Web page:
According to media reports, Health teams had recently collected blood samples of 525 people were sent to the virology lab of the King George's Medical University in Lucknow and the National Institute of Virology in Pune for testing.

The first Zika case in Kanpur was reported on October 23, 2021, when an Indian Air Force warrant officer tested positive for the virus.

Kanpur is located southeast of New Delhi in northern India and has about 2.9 million residents.

As of November 8, the U.S. FDA has not authorized a Zik preventive vaccine. However, several vaccine candidates are currently conducting clinical studies.

Oct 26, 2021 • 2:07 pm CDT

Though the number of Zika virus infections has decreased since 2018, scientists speculate they may be due to herd immunity in some areas.

However, there is still potential for future outbreaks.

Scientists want to understand how the human immune system recognizes the Zika virus to develop preventive vaccines.

Shannon Esswein, a graduate student, and Pamela Bjorkman, a professor at the California Institute of Technology, presented new insights on how the body’s antibodies attach to the Zika virus. These insights were published in PNAS, February 25, 2021.

To study the antibody response to Zika and other flaviviruses, Esswein and Bjorkman looked at several antibodies from the blood of patients from Mexico and Brazil.

To find antibodies that recognize flaviviruses, they used a piece of the outside of the virus, called the envelope domain III protein.

Previous studies have shown the envelope domain III is an essential target of protective antibodies that fight flavivirus infections.

The researchers studied how those antibodies changed over time as they mature and became better able to stick to the Zika virus and how the antibodies cross-react with other flaviviruses, including the four types of dengue viruses.

They found that the Zika antibodies also tightly stick to and defend against dengue type 1 and weakly stick to West Nile and dengue types 2 and 4.

“The weak cross-reactivity of these antibodies doesn’t seem to defend against those flaviviruses, but also doesn’t induce ADE,” Esswein said, suggesting envelope domain III may be useful to make a safe vaccine.

They also determined structures showing how two antibodies recognize Zika and West Nile envelope domain III.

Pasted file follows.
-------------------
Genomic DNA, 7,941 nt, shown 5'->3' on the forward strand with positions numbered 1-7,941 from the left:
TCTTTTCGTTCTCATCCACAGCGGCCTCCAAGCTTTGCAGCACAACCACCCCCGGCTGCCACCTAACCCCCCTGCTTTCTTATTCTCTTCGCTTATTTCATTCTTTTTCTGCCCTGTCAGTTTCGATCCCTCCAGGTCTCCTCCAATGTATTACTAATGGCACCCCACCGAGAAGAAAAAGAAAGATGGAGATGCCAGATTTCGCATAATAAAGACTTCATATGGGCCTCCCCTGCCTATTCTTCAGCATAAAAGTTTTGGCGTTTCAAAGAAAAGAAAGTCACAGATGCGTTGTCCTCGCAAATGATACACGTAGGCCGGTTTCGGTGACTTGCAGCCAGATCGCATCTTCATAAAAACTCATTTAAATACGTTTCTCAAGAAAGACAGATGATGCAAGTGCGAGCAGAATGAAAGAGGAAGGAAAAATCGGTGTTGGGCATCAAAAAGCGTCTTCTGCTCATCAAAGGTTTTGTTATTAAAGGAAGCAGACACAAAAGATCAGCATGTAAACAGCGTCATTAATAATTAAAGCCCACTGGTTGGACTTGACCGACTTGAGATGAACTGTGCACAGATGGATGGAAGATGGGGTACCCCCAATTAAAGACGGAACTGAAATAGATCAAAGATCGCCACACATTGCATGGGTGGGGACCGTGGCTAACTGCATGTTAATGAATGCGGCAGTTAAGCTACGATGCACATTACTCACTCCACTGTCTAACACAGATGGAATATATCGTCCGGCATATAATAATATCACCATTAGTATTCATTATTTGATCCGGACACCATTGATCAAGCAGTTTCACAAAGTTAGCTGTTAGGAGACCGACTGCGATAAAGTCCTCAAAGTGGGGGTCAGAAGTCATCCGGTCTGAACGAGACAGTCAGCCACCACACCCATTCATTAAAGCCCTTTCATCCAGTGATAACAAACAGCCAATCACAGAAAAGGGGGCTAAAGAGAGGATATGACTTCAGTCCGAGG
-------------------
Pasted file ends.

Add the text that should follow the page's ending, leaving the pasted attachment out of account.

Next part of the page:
Together, the team’s experiments show how the body mounts “a potent immune response to Zika virus,” says Esswein.

Their insights into the antibodies involved in this immune response will help inform vaccine design strategy.

As of October 26, 2021, the U.S. FDA had not approved a Zika vaccine.

Oct 18, 2021 • 1:17 pm CDT

The Sacramento-Yolo Mosquito and Vector Control District in Califor announced on October 12, 2021, that the invasive mosquito Aedes aegypti had been found within the City of Sacramento.

Invasive mosquitoes are a public health threat because they can transmit debilitating diseases, including Zika, dengue, and chikungunya.

The detection occurred when a single female mosquito was caught by a trap set near Camelia Park in south Sacramento as part of the District’s ongoing surveillance program.  

The following day, traps were set in the vicinity, leading to additional findings of invasive mosquitoes. 

Aedes aegypti mosquitoes have also been detected in Orangevale, Elk Grove, Arden-Arcade in Sacramento County, and the City of Winters in Yolo County. 

“Finding these mosquitoes in a completely new area likely means they could be established anywhere. Therefore, we will continue to work diligently looking for and identifying locations where these mosquitoes could be breeding,” stated Gary Goodman, District Manager. 

Aedes aegypti are not native to California; however, they are now permanently established in many areas throughout the State.

“We are at the peak of the season for detecting invasive mosquitoes when they are very active,” added Goodman.

Invasive mosquitoes were first discovered within District boundaries in 2019 in Citrus Heights.

In response to the new detection site, the District will enhance surveillance efforts by setting up additional traps in surrounding neighborhoods to determine the scope of the infestation.

In southern California, Aedes mosquitoes have been found in Los Angeles County.

But have not found any mosquitoes infected with the Zika virus.

To date, all cases of Zika in Los Angeles County acquired their infection when traveling outside of California. Information on the number of Zika cases detected in Los Angeles County is available at this link.

Oct 14, 2021 • 6:15 pm CDT

The Zika virus disease is a nationally notifiable condition in the USA. Using standard case definitions, cases are reported to US Centers for Disease Control and Prevention (CDC) by state, territorial, and local health departments.

Since antibodies against Zika can persist for years after infection, serology cannot distinguish between a recent or past Zika infection. 

As of October 5, 2021, the CDC confirmed there had been only one Zika virus disease case related to an international traveler in the USA.